The backyard of the Sedona Dream Maker Bed and Breakfast in Sedona, Arizona.
Desert Botanical Gardens, Phoenix, Arizona.
A deceiving headline, I know, but essential in conveying what I felt when I first moved to Arizona. I was certain that this state was just that, a desert.
Two hours north of the cacti and dust, at a summit elevation of 11,500 feet, there is the Arizona Snowbowl. First, I came skiing a few years ago before I realized that entailed too many moving parts. My friend Joey will still remember the first time I went on the lift and ceremoniously dropped one of my poles in a panic as I tried to hold on to the seat.
On my last sailing trip, I had my Canon SD750 point-and-shoot camera safely stored below deck, where I thought it would be safe from rolling waves and splashing water. But in a twist of fate, in which the irony is not lost on me, the camera was siting right next to an inappropriately capped bottle of water. This bottle of water, and not a drop from the Pacific Ocean all around us, was the culprit of what I thought was the end of my camera. I remember looking at the drench screen, now flashing completely white, and the equally drenched battery and memory card.
The short burst of disappointment ended when I realized how far, how great and for how long that camera had served me — much longer that I had ever hoped. It went skiing with me, lived on a boat, it traveled to several countries and islands; it attended gatherings at seedy bars and lame restaurants.
Arizona and the desert have a lot of detractors. I’ve met many of them throughout my life here, usually before they depart back East, and I’m sure I know many still. The arguments run along these lines: it’s hot, the landscape is dreary, it’s hot, there are no trees, and it’s hot. Whatever your opinion of Arizona and its politics, culture (or lack thereof) and vegetation — it’s a beautiful state. Almost anywhere you go, the view is framed by mountains, now with snow-covered peaks, and they’re sort of looking out as if waiting to finally be appreciated. During my drive up to Wickenburg, I had plenty of time to appreciate.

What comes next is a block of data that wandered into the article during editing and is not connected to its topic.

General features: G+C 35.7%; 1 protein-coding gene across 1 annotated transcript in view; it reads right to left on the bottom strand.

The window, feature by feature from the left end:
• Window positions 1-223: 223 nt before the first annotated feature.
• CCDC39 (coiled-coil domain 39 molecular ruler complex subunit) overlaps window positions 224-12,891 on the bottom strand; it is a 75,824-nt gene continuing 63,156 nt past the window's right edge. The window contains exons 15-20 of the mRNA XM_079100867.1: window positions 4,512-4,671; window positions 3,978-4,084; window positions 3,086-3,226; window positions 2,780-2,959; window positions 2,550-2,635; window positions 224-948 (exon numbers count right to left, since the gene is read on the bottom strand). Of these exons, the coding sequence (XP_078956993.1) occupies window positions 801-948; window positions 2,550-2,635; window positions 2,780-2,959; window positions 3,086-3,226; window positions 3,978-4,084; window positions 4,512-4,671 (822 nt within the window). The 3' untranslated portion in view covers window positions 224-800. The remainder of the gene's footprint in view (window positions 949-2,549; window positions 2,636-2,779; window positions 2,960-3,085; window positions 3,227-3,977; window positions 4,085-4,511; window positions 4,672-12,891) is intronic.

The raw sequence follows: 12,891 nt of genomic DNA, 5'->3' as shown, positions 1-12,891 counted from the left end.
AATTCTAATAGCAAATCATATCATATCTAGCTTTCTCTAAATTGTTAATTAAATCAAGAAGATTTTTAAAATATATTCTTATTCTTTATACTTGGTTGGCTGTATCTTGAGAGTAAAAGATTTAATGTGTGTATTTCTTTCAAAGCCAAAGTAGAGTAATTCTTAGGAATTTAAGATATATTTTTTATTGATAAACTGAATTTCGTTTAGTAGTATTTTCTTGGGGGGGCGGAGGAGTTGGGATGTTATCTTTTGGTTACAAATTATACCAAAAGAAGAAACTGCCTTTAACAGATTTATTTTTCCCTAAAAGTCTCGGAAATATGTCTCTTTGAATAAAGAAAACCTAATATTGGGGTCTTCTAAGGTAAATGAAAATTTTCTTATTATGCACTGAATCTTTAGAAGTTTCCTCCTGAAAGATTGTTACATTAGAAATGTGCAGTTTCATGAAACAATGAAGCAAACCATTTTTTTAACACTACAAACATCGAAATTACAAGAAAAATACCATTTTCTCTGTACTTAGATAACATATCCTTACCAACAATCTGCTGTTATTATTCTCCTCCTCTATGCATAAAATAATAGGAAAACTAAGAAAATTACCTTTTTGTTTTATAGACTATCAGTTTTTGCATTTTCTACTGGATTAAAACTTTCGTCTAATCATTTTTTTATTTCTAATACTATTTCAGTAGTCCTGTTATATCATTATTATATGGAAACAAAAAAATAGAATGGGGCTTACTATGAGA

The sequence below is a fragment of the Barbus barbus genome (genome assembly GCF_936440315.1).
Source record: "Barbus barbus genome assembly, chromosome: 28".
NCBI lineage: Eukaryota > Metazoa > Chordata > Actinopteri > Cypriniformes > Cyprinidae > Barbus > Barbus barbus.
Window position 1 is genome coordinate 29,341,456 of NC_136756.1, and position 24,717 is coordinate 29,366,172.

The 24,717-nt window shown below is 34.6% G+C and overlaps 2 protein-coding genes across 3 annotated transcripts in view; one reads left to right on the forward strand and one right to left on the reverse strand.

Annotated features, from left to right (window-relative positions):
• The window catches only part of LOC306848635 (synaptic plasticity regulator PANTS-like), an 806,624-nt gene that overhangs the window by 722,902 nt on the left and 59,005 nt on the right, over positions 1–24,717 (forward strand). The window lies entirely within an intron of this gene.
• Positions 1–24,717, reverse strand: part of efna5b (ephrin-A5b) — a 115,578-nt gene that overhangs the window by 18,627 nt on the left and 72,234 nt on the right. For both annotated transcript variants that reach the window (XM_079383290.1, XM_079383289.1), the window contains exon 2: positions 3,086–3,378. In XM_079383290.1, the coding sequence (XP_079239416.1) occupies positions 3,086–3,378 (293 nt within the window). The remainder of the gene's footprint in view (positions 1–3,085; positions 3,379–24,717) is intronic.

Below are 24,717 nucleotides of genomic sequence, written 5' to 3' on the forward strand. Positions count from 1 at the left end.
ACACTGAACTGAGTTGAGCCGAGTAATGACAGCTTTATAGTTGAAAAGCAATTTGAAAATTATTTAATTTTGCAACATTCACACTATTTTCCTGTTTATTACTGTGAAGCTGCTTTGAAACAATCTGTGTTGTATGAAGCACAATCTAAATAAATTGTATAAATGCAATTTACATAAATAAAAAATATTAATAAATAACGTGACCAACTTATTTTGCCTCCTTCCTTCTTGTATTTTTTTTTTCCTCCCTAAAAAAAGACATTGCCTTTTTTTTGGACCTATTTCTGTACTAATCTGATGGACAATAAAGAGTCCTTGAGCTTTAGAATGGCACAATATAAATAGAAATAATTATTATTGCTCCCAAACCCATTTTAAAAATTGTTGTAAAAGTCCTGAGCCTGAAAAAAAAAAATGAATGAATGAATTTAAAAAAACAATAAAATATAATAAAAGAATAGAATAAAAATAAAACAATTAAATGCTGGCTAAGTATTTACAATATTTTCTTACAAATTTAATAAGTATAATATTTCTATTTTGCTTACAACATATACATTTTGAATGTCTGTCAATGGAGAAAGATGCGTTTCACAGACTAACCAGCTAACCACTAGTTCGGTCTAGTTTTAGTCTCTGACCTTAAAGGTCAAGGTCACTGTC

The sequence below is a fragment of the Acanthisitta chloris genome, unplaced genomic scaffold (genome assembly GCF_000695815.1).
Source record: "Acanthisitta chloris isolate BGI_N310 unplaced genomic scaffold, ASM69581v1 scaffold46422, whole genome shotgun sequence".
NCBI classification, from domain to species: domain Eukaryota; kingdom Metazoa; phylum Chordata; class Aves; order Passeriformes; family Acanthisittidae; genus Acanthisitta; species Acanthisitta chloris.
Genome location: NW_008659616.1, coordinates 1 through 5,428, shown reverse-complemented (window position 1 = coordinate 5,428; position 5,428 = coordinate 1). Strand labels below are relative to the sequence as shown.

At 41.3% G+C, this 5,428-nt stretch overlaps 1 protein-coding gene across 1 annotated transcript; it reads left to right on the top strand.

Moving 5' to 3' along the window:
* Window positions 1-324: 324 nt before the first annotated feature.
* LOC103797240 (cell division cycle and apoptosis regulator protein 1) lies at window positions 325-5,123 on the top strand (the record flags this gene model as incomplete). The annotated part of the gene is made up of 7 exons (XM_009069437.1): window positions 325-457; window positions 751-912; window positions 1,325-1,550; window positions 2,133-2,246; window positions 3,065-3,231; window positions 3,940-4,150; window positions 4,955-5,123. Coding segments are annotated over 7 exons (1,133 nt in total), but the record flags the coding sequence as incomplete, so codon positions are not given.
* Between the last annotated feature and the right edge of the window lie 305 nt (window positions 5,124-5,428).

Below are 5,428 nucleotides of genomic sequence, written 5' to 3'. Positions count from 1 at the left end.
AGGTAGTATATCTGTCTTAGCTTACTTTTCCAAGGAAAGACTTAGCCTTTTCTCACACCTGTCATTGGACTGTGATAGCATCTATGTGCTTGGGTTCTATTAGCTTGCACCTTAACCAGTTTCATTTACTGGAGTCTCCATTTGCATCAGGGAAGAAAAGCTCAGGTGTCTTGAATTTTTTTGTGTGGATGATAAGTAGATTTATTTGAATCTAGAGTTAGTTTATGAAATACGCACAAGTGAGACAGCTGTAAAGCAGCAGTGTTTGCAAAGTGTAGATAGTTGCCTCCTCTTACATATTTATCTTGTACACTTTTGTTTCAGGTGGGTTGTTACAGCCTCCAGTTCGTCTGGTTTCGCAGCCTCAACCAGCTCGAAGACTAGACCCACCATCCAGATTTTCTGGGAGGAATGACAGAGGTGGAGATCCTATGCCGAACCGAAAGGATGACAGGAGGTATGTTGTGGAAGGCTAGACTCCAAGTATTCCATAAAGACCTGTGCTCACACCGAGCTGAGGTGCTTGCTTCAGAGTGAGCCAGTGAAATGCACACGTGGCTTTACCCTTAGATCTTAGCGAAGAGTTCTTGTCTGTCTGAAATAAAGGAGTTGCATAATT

I wanted to go to Jerome but since the winter storm hit the High Country, it seems a lot of roads in that area are shut down. So I looked for some other location, closer to the Valley and without dangerous driving conditions. Wickenburg is about 30 miles northwest of Phoenix and perfect for a short day trip. My goals were simple: take my camera out of dusty storage and learn about a different part of Arizona. Towns, I believe, are like parts of a puzzle in a state’s history. The more I visit, they more I understand, and then the more understanding I can be to a culture which is often still foreign to me.
I’m totally crushing on Colbie Caillat, who is a gorgeous lady.
I could not have asked for a better first show since departing in February to sail the seas. Sharon Jones & the Dap-Kings at the Orpheum Theater in downtown Phoenix, Sunday September 26. There was never a thought in the house to sit down. There was too much heart and soul in Sharon Jones and the music, leaving the audience no choice but dance, move, stand and feel. Sharon Jones actively encouraged audience members to come onstage, to show their dance moves, to seduce them.